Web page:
In Psalm 112 of the Paris Psalter we find a clear reference to the English having recognised Ingwe as Krist. Although this is not stated outright the clear inference is there, and this is not the only work where the two are seen as one individual, or at least one archetype. In this work there is reference to haelynd drihten which translates as 'saviour lord'; there is also a statement heahita haeledha cynnes which is translated as 'highest hero-kin'. The latter gives us a clear clue to this since the Ing-Rune stanzas of the Old English Rune-Poem refer to Ing as 'The Hero'. The Psalm also uses the term Ingetheod meaning 'Ing's People' or 'Ing's Folk'.
What is rather astounding about this is that Ingwe is clearly a very important god to the English, and yet scholars have, in the main, overlooked him altogether, except as the Ingvi-Frey of Norse Mythology. But it would seem that Ingvi-Frey means 'Lord Ing', in which case the original name of The Hero-God was Ingwe; even if we translate this as 'Son of the Lord' this would make no difference whatever. We have also the weapons which bear the name 'Gift of Ing', and also the reference in Beowulf to a sword named Ingelafe which means 'Ing-Bequest' ('Ing-Leaving' in a literal translation).
Although it does mean repeating some of the stuff that I have already gone over, sometimes over and over, but I would like to go through this again to link the ideas with new ones which are very important to us in our struggle for freedom. In the past I have likened the Inge Archetype to that of the Heimdall Archetype, and there is good reason to see this having some foundation when we note the similarities between Ingwe and Agni and Heimdall and Agni. They may not be exactly the same, but they are likely both similar archetypes. There are problems with this, so firstly I shall note some interesting points to consider.
In Beowulf we have the lineage of Scef (Sheaf), Scyld (Shield) and Beow (Barley), and it is thus perhaps no coincidence that Ingvi Frey in Norse Mythology has a servant named Byggvir whose name can mean 'to settle', 'to cultivate', and is linked to the word bygg meaning 'barley'. Byggvir and Beyla (Bee) help Ingvi-Frey with his work, which is clearly (from the myths) connected to the World Mill - Grotte or Grotti. Ingvi-Frey is called Master of the Grotte, and the World Mill is (according to Viktor Rydberg) under the protection of the Vanir-Gods (Waene).
The Long Man of Wilmington is Waendal who I have shown to be most likely the Mundilfore of Norse Myth - the Turner of the World Mill. The son of Mundilfore is Heimdall, who he sent down to mankind at the end of the Golden Age to bring to them agriculture, fire and the Caste System or Divine Order of the Gods. This can be seen when we see Heimdall and Scef as being one and the same archetype. In Vedic India this role was that of Manu, who was the first to use the Divine Fire with Bhrigu, when this was brought down by Agni to Earth. Manu and Agni are thus connected. Strictly speaking Mundilfore turns the handle of the World Mill since his name means 'handle' (from mondull meaning 'handle of mill', which itself stems from manthula meaning 'swing-tree', itself from manthati meaning 'to swing', to 'twist', or 'to bore'). The word manth refers to fire-by-friction.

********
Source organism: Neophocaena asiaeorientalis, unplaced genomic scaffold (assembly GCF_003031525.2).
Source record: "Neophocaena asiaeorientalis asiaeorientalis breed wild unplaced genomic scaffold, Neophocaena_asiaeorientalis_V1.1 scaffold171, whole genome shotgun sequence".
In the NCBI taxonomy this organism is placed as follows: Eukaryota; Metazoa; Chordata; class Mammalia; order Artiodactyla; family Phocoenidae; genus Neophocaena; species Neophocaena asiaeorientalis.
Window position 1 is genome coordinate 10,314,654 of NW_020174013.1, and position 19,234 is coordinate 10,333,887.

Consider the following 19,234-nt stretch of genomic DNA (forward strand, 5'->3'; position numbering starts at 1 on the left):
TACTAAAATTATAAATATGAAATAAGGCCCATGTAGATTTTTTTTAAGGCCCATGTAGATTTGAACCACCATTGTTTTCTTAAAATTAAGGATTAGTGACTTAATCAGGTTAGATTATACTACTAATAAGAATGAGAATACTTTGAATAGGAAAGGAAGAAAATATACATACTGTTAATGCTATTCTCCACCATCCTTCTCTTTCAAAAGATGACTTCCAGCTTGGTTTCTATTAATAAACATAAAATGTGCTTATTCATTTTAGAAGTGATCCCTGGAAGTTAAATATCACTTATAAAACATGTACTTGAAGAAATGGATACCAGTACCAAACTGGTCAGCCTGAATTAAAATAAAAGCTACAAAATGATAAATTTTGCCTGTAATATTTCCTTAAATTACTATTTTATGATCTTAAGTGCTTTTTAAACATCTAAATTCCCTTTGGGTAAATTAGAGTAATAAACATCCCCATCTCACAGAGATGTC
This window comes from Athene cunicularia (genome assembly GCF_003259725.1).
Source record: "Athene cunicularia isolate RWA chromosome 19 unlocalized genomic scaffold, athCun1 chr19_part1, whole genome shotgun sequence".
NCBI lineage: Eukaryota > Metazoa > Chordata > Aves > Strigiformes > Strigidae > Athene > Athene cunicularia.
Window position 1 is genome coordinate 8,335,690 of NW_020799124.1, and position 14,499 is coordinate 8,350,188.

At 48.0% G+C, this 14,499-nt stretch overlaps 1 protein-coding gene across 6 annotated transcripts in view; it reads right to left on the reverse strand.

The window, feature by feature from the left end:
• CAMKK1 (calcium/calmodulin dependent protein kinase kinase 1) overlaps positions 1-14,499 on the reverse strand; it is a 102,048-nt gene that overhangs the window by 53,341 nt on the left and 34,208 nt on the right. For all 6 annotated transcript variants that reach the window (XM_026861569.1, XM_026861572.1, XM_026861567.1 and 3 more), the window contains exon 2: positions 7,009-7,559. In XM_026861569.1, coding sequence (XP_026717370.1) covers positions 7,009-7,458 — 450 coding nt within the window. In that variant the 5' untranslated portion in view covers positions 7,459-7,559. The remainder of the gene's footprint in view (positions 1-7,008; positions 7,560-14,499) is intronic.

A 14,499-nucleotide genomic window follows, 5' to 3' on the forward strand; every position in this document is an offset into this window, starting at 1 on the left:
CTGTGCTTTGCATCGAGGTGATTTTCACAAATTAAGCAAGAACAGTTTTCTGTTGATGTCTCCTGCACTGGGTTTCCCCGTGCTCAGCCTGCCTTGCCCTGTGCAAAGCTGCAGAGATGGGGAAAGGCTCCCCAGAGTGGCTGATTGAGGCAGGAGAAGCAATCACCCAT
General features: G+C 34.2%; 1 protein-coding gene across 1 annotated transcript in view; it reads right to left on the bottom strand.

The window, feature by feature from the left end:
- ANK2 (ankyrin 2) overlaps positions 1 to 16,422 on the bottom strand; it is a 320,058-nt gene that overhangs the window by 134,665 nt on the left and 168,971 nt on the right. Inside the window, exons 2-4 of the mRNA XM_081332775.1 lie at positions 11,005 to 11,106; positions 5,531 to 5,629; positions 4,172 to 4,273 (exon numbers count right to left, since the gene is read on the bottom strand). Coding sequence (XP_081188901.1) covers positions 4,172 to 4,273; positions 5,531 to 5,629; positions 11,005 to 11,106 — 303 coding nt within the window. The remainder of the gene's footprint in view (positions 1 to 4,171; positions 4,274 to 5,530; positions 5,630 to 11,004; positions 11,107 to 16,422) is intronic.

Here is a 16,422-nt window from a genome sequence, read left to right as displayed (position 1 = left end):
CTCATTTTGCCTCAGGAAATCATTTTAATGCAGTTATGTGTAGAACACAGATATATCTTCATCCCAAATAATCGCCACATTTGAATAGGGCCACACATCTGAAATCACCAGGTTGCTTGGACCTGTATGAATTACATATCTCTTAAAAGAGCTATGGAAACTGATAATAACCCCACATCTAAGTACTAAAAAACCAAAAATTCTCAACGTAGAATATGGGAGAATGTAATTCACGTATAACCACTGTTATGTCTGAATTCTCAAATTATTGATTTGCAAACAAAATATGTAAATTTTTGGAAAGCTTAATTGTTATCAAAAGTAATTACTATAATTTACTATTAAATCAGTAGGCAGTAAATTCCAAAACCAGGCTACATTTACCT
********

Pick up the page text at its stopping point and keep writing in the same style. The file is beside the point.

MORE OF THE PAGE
Agni is sent to mankind by his father (or symbolic father), Mataricvan, and sails over the waters just as Scef does, coming amongst the Bhrigurians, the Sons of Bhrigu. I will not go over this again but there are many parallels between Agni and Heimdall, and here are just a few -
- Agni is the 'husband of wives' just as Heimdal fathers the three Aryan Castes.
- Agni brought the Divine Fire, and taught man to live a fixed life around the hearth. Heimdal is a Fire-God, and Ingwe gives his name to the 'Inglenook' which is next to the hearth-fire.
- Agni is the 'pure, white god' and Heimdall is the 'Whitest of Gods'.
- Agni is, like Heimdall, the 'Watcher of the Gods'.
- They are both associated with White Horses (Ingwe and Agni).
- Both Agni and Heimdall are called 'The Fast Traveller', the latter being no doubt Rata-tosk who travels up and down the World Tree as 'The Messenger of the Gods'. Heimdall is also 'The Borer' when he aids Woden in his quest to get the Sacred Mead from Knit Mountain. (Both rati and rata refer to travelling, usually in the sense of 'boring' - which hints that Rata-Tosk moves up and down the World Tree in a spiral movement.
The Twin Spears are seen one pointing upwards, one downwards, suggesting the up-and-down movement along the World Tree, or the up-and-down movement along the Spinal Column - the movement of Agni-Inga as the Fiery-Serpent. The 'Dancing-Warrior' (Woden) holds within himself the Balance of Light and Darkness (the Solar-Lunar Horns). The spear held by the Wolf-Warrior points at the sole of the foot of the Warrior-God, which must have importance though this I must admit is not clear to me.
- King Ingvi was the first ruler of Sweden (Historia Norwegie). He was the father of Neorth, and the Father of Frey.
- In the Skjoldunga Saga he is the brother of Scioldus, and son of Odin.
- In Snorri Yngvi is a Swedish King of Trojan descent, a son of Odin.
- In the Heimskrimla Saga we read 'Freyr was called Yngvi by another name'.